What is your last 60 GPA? You will need to make sure that you at least meet the minimum requirements of any school to which you apply. If you do not, then most graduate schools will outright deny you without even being considered by the program.




There ARE masters programs that will accept lower than a 2.5, but they are rare, and you would have to fund the degree entirely on your own. Alternately, you can take some graduate level courses as a non-degree seeking student at the university you are interested in attending. If you do extremely well in these courses, and then apply, sometimes the professors you worked with will put in a good word for you and you can be admitted. either way, you need to make sure you explain the circumstances of the undergraduate GPA and what has occurred since then to make you believe you are prepared to succeed at graduate-level work. And then, back up what you have said with strong GRE scores.

Hope that helps - good luck!!!
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#4 chemdoc

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Posted 07 May 2010 - 02:59 AM

Two semesters ago, I graduated from college in New York with a Bachelors degree in Psychology. I had a 2.45 cumulative GPA. I messed up during my freshman and sophomore years because I was immature. I watched movies and listened to music instead of studying. Now, I'm working as a lab technician. I don't like my job very much. I would like to become a social worker, mental health counselor, or something having to do with animals. I am 26. I want to continue my education and earn better grades. Now, I am older and more interested in school. Do I have a chance of getting into any Masters program with a 2.4 undergrad GPA? Or would I need to start college from scratch?


I went back at 24. I had a 2.2 GPA in my original degree and didn't like what I was doing so I went back to school. I finished with a 3.7 GPA and got into graduate school with full funding.

Definitely doable and you're not too old.
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#5 coyabean

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Posted 09 May 2010 - 07:29 PM

26?!!!! Sheesh.

I was 31 when I went back to school. My doctor just recently told me how she went back to school to get the science credits she needed to go to medical school after earning a lib arts degree years earlier. She was in her 40s at the time. A good friend is doing something similar -- going back to a CC with a BA to get some science courses so he can go to med school -- at 30.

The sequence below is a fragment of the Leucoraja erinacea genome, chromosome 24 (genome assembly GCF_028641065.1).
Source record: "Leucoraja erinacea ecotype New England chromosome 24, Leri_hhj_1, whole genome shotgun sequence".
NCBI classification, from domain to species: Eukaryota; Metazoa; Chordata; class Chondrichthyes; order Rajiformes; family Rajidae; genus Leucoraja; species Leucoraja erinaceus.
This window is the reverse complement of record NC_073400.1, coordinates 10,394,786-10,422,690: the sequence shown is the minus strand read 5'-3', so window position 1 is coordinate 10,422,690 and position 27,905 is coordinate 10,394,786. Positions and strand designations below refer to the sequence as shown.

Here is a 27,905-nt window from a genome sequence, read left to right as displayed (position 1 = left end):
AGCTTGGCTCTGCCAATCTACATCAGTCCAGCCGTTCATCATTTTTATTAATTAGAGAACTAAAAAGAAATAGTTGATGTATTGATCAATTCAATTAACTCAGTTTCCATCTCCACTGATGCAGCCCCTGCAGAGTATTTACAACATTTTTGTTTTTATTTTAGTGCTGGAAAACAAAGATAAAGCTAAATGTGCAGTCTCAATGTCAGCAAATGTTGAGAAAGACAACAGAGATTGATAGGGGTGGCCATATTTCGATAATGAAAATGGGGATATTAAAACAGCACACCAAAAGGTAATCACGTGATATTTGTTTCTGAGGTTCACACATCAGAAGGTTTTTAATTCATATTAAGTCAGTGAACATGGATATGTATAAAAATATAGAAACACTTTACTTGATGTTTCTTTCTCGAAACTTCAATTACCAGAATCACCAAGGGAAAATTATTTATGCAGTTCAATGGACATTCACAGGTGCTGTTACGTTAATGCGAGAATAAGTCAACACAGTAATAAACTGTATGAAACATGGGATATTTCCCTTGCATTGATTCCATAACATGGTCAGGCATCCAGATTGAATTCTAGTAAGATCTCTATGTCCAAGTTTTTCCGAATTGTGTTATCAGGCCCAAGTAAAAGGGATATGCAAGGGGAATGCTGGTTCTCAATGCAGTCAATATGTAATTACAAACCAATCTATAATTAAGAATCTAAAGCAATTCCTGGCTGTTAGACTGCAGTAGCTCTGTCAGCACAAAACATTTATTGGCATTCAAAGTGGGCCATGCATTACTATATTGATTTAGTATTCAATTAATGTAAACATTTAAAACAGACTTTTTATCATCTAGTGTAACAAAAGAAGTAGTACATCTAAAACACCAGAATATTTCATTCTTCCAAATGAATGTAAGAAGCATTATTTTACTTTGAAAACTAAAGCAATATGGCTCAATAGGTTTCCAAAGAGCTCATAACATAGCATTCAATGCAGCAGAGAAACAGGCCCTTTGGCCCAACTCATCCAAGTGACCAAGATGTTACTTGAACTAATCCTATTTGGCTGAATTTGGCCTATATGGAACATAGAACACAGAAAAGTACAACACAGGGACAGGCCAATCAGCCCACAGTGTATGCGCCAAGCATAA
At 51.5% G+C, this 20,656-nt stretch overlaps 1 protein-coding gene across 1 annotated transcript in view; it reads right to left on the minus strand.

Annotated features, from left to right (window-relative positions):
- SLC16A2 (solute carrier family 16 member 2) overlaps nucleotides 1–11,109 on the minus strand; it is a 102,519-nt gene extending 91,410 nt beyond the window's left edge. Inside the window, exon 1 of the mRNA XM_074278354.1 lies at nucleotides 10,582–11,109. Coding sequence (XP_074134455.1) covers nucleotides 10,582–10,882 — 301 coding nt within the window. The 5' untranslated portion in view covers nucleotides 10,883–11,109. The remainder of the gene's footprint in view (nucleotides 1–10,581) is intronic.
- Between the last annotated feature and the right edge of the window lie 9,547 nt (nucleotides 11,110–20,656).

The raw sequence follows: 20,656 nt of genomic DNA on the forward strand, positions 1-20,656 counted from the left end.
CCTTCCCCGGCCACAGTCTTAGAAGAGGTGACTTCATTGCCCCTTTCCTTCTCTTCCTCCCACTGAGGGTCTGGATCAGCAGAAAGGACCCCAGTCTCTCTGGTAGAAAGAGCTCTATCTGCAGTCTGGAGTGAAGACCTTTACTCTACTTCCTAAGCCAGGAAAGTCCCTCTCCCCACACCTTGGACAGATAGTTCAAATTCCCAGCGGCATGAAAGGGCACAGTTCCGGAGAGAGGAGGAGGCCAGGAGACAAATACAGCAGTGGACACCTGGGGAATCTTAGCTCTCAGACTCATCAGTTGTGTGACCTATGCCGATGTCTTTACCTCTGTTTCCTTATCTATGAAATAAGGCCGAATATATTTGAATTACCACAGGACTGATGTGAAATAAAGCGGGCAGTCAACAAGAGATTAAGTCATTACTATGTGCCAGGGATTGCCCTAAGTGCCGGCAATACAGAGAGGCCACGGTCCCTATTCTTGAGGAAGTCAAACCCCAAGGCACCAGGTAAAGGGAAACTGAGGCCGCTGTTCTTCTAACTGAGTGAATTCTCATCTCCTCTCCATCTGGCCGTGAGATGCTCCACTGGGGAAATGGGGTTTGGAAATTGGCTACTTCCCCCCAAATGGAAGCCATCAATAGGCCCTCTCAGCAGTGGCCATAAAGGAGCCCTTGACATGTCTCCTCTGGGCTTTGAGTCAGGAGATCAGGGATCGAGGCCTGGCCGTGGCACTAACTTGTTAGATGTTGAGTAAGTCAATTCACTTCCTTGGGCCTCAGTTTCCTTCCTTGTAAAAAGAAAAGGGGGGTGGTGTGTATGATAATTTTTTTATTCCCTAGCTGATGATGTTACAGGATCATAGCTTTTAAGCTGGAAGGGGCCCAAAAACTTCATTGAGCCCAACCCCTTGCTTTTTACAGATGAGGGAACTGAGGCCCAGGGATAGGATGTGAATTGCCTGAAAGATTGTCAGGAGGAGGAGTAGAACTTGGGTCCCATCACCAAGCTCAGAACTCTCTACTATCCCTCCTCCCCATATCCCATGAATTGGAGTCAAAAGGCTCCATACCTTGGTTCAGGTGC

So, no, you're not too old.

And to answer your GPA question -- or maybe not answer but to provide some context by way of experience -- I applied to grad schools this year with a 2.8 GPA. I got two fully funded offers and 1 non-funded. It's all doable. You'll need to support your app with as much evidence of your ability as possible. For me that meant research, fellowships, publications, stellar LORs (one from an academic "name). And spread your app around. Those of us with, as my mentor called mine, "challenging transcripts" cannot just apply to T14 and wait to be courted. Apply to public and private, masters and PhDs, be flexible about location and anything else you can be flexible about. If you don't smell and have decent social skills try to meet as many people as possible to increase the odds of having a person rooting for you during admissions.

Approach this strategically and you can make it happen.
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#6 joro

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Posted 10 May 2010 - 12:16 AM

I'm currently 24 and only going for my MS. I plan on doing my PhD when I'm 28 after working for a little while.
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#7 captiv8ed

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Posted 10 May 2010 - 03:25 PM

Why would 26 be too old?
I understand the concern about the low GPA, but 26 is honestly not very old, especially for the types of degrees you are talking about. The admissions committees often like to see some work experience, so I think they would expect students to be a bit older.

For the record, I have a friend who was accepted (and is currently attending and doing fantastic) Berkeley School of Law. She started when she was 40. I started (not went back, started) college at 35 and I will be starting my PhD program in the fall. I will turn 40 in my first year. My husband is 42 and in his junior year. He is doing great and the teachers seem to appreciate his insight and work ethic that I believe stem from his age.
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#8 theregalrenegade

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Posted 12 June 2010 - 04:14 AM